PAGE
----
Supply Chain and Information System Essay

Information Systems in Supply Chain Management ————————————————- ————————————————- Chao Hsuan, Liu (41845491) ABSTRACT Information systems (IS) for the supply chain management have become critical tools for synchronizing information among the customers and suppliers of a supply chain (McLaren et al. , 2004). Moreover, the supply chain concept has become a concern because of global competition and increasing customer demand.

Thus, the information must be available in real time across the supply chain and this cannot be achieved without an integrated information system for supply chain management. More importantly, information technologies enable firms to become more effective to trade with customers and suppliers through the Internet. The aim of this paper is to examine that the good implementation of the supply chain information systems in firms can facilitate increase in their competitiveness and their profits.

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Keywords: information systems; supply chain management; information sharing. INTRODUCTION Nowadays, firms are in the race of improving their organizational competitiveness in order to compete in the uncertain and emerging global market. Supply chain management (SCM) has become essential prerequisite for staying competitive in the global race and for enhancing profitably (Tan et al. , 1998). Gunasekaran and Ngai (2004) also indicate that global market is completely connected and dynamic in nature.

In addition, firms are trying to improve their agility level with the objective of being flexible and responsive in order to meet the changing market requirements. All of these factors emphasize the significance of information technology in integrating suppliers firms in virtual enterprise and supply chain. It is impossible to achieve an effective supply chain without good information systems. Because suppliers are located all over the world, it is necessary to integrate the operations both inside and outside of an organization.

This requires an integrated information system for sharing information on various activities along the supply chain (Rezapour, Moghadam, & Dehkordi, 2009). More importantly, Motwani et al. (2000) describe that nowadays companies spend large amount of money for redesigning internal organizational and technical processes, changing traditional product distribution channels and customer service procedure and training staff to achieve IT-enabled supply chain.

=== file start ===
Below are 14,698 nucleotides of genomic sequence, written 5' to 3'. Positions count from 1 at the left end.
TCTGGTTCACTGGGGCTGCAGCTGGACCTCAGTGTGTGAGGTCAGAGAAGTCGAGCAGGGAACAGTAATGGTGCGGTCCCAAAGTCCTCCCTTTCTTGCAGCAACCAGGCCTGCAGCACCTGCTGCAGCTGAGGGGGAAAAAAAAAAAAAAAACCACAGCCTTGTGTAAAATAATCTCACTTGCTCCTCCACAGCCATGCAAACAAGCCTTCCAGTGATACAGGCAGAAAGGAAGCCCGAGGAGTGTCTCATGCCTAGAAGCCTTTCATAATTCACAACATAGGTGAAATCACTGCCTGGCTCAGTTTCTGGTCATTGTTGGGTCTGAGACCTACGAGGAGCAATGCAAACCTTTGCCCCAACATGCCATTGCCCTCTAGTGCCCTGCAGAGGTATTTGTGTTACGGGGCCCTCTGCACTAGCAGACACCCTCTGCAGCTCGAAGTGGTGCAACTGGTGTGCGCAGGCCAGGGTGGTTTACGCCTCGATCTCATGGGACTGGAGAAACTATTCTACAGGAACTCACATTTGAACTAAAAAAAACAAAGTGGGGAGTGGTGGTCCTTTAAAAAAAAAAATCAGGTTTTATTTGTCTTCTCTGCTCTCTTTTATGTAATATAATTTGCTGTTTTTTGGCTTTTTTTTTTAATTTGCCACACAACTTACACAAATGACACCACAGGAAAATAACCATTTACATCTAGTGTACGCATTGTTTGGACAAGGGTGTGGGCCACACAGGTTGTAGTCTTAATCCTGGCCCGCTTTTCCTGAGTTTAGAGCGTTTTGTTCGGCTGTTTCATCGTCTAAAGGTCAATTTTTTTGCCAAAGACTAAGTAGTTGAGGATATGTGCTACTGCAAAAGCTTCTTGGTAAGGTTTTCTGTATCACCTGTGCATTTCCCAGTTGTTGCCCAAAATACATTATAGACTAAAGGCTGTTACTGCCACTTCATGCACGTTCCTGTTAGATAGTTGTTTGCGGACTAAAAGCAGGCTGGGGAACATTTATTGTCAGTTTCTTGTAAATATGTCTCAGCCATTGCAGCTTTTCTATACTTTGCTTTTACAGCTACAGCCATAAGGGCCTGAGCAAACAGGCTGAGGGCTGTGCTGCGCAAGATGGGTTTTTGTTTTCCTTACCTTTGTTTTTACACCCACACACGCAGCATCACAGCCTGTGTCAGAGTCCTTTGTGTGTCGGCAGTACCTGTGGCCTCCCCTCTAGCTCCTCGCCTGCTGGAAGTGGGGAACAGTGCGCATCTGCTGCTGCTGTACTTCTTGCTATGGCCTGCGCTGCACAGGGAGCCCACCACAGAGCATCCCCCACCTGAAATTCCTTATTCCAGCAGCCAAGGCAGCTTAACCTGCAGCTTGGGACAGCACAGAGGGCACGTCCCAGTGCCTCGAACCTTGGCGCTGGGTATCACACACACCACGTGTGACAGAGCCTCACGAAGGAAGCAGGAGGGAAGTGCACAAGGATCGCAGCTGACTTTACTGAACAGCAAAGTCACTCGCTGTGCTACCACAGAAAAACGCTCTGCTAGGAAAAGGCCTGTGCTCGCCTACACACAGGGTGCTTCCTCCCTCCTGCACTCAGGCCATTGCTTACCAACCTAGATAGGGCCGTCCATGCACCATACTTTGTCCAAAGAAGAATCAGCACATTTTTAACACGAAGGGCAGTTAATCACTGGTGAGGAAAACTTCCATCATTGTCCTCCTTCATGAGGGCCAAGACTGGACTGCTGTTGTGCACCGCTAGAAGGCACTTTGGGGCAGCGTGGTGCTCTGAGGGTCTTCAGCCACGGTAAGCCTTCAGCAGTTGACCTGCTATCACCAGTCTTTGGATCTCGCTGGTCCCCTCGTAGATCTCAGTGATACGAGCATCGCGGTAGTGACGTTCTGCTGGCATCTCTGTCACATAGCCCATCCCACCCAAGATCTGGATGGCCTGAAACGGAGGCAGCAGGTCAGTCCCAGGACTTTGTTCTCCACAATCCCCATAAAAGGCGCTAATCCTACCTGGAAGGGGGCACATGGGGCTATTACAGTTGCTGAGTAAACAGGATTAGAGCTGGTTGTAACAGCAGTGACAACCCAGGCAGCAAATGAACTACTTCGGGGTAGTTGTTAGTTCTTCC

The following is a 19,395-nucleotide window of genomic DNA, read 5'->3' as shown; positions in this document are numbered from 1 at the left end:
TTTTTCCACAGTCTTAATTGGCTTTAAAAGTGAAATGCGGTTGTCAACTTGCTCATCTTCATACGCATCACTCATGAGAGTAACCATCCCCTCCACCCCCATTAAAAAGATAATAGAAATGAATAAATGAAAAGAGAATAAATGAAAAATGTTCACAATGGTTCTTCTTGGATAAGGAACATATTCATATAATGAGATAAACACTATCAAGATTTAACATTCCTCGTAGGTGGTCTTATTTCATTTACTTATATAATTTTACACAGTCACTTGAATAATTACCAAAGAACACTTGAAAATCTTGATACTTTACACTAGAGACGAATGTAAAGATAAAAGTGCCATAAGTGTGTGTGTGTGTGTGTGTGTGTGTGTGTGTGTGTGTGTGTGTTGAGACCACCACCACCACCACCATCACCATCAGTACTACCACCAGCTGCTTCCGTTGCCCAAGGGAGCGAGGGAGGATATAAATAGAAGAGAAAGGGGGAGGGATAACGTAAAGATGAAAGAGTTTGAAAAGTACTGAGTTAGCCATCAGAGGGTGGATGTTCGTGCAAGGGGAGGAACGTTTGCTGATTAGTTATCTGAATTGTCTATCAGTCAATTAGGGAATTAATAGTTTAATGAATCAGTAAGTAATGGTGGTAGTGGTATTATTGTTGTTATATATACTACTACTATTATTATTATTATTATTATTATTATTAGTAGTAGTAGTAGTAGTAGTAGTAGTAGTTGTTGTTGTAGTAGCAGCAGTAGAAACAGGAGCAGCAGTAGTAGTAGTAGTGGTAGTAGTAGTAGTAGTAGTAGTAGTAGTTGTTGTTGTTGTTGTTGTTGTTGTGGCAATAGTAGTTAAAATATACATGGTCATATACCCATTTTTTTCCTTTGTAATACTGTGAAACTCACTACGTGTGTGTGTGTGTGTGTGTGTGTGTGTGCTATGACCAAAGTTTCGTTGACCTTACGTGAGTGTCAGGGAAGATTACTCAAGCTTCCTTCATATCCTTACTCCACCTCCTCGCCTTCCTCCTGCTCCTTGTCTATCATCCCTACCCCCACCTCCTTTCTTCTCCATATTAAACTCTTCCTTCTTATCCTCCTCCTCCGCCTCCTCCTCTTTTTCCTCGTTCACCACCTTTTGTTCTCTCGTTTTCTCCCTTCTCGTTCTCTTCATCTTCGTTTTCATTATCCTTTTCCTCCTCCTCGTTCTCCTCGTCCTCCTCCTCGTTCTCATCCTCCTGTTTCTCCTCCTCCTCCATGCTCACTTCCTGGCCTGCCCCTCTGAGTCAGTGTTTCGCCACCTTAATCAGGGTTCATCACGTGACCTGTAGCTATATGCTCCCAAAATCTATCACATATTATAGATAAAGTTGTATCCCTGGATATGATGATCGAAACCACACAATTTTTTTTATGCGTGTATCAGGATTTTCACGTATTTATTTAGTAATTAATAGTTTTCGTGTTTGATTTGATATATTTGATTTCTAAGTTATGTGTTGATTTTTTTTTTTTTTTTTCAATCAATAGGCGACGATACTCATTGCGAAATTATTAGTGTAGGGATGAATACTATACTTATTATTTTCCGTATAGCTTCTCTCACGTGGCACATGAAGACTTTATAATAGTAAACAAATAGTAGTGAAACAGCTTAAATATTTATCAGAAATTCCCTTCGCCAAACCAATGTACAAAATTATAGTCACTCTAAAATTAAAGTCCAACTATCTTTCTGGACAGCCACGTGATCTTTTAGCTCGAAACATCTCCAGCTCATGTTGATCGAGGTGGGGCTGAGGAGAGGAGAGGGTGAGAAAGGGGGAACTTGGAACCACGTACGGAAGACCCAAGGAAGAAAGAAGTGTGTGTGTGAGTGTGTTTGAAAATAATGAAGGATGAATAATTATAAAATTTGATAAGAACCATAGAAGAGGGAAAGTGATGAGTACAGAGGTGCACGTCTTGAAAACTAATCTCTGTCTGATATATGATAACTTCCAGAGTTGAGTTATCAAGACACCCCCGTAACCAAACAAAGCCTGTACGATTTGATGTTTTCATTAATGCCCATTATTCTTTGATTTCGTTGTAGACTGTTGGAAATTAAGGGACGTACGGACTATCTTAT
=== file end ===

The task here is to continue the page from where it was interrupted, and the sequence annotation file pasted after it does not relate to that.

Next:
Therefore, IS has an important effect on implementing SCM and we will discuss how information systems can facilitate supply chain’s effectiveness in detail in the literature review and discussion. LITERATURE REVIEW Because there are a range of important factors for the development of information systems within supply chain management, a review of the relevant literature will begin with a brief description of the extant literature on importance of information systems. Then, it will look into a constellation of supply chain information systems. Importance of information systems

The development of information technology has revolutionised the life of human beings for decades. McKeown (2001) defined that information systems (IS) are the systems that are combined to develop the information and knowledge needed by managers and other employees of organizations to make decisions. He indicates that IS are used in organization for three purposes: 1. Handling the present: the organization must be able to take care of its day-to-day business, primarily through processing transactions that involve customers, suppliers, and employees. . Remembering the past: creating and using organizational memory using the results of handling the present. 3. Preparing for the future: extracting data and information and then combining it with human knowledge to help managers make better decisions that will determine the future of the firm. IS can also be defined as a set of interrelated components that collect, process, interpret, store, filter and distribute information to support decisions within and across partners (Kim et al. , 2006).

In addition, dramatic economic and strategic changes have brought about by recent advances in technology, including the Internet, the World Wide Web (WWW), broadband, and wireless technologies have expanded the scope of business operations (Lancioni et al. , 2003). These changes have an influence on firms that apply to enterprise resource planning (ERP) and supply chain functions (procurement, inventory management, logistics), resulting in startling cost reductions, enhanced efficiencies, and remarkable increases in profit across industries (Soloner, G. amp; Spence, 2002). Consequently, internet technology increases the richness of communications through greater interactivity between the firm and the customer (Watson et al. , 1998). Graham and Hardaker (2000) also highlight the role of the Internet in building commercially viable supply chains in order to meet the challenges of virtual enterprises. More importantly, internet fosters the integration of business processes across the supply by facilitating the information flows that are necessary to coordinate business activities. Information sharing in the supply chain